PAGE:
PROTESTS & HUMAN RIGHTS
Iranian Supreme Leader Ayatollah Ali Khamenei, an opponent of gender equality whose establishment enforces discriminatory laws against women, has marked the one-year anniversary of the global #metoo movement by offering strict Islamic dress as a solution to the problems women face in the West.
U.S.-IRAN RELATIONS & NEGOTIATIONS
President Donald Trump's national security adviser on Thursday unveiled the administration's long-awaited counterterrorism strategy, delivering it with harsh words for Iran. Calling Iran the "world's central banker of international terrorism," Bolton said the strategy will rely on traditional military action to fight terrorists, but also seek increased emphasis on non-military means to battle not only Islamic State militants but those backed by Iran and other groups.
The United States is not seeking conflict with Iran, the general overseeing America's military involvement in the Middle East said Thursday, even as some Trump administration officials have stepped up rhetoric against Tehran.
IRANIAN INTERNAL DEVELOPMENTS
Iran's supreme leader Ayatollah Ali Khamenei vowed Thursday "never" to allow the Islamic republic to bow to the demands of its enemies, at a time of increased tensions between Tehran and Washington.
The events of the past year show that the Reformist movement can no longer offer a 'pro-democracy' alternative in Iran.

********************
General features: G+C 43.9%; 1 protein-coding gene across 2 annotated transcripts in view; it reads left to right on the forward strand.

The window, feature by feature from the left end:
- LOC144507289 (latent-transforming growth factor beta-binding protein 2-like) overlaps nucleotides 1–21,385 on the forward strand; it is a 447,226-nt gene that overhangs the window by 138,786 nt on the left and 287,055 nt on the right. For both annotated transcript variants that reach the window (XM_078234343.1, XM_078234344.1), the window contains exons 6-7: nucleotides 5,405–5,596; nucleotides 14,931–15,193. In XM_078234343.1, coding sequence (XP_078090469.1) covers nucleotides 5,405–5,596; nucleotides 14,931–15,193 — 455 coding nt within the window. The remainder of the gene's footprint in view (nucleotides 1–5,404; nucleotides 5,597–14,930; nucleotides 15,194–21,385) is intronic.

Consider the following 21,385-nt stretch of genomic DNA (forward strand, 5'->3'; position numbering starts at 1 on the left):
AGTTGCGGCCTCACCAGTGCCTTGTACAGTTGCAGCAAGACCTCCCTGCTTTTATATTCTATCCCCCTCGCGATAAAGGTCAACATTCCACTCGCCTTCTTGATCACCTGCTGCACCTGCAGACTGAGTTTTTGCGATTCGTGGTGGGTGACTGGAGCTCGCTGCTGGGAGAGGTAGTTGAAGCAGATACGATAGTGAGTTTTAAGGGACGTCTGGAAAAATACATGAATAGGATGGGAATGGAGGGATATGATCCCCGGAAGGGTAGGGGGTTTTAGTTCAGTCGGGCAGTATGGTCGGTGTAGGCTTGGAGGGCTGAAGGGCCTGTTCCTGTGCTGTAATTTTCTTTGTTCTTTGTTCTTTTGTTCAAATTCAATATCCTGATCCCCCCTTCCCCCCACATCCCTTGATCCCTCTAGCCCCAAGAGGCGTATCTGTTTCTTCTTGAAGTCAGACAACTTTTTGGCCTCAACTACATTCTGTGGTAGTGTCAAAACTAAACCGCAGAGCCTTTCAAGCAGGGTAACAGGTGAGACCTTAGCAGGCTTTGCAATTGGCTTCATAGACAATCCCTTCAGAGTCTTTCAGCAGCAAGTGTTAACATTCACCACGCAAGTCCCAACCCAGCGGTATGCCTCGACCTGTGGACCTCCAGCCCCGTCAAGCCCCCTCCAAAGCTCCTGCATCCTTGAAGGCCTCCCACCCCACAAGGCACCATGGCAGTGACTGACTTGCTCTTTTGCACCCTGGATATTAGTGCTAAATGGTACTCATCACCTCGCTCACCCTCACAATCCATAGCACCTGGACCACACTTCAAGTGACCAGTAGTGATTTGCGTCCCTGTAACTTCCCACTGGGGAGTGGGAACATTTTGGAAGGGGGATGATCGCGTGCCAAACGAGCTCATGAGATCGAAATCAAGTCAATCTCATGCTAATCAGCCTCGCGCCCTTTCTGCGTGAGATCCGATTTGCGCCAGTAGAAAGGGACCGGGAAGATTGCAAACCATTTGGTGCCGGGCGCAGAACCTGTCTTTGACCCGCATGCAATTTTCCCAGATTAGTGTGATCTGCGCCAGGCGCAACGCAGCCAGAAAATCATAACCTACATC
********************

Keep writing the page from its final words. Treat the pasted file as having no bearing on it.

RUSSIA, SYRIA, ISRAEL, HEZBOLLAH, LEBANON & IRAN
The U.S. military has no orders to do anything specific to counter Iran in Syria, but its mere presence will have an indirect deterrence effect, the top U.S. commander for the region said Thursday.
Even if exposing missile sites does not convince the group to dismantle them, it would at least counter the narrative that 'resistance' is good for the Lebanese people and economy.
GULF STATES, YEMEN, & IRAN
The Western media narrative about the ongoing war in Yemen frames it as a "futile" or "disastrous" conflict. After all, Yemen has been prone to tribal and sectarian quarrels for decades, leading to insurgencies and full-blown civil wars. But the historic complexity of Yemen's politics, and its fraught relationship with Saudi Arabia, should not blind us to Iran's efforts to establish a bridgehead in the Arabian Peninsula by empowering Yemen's Houthi militia.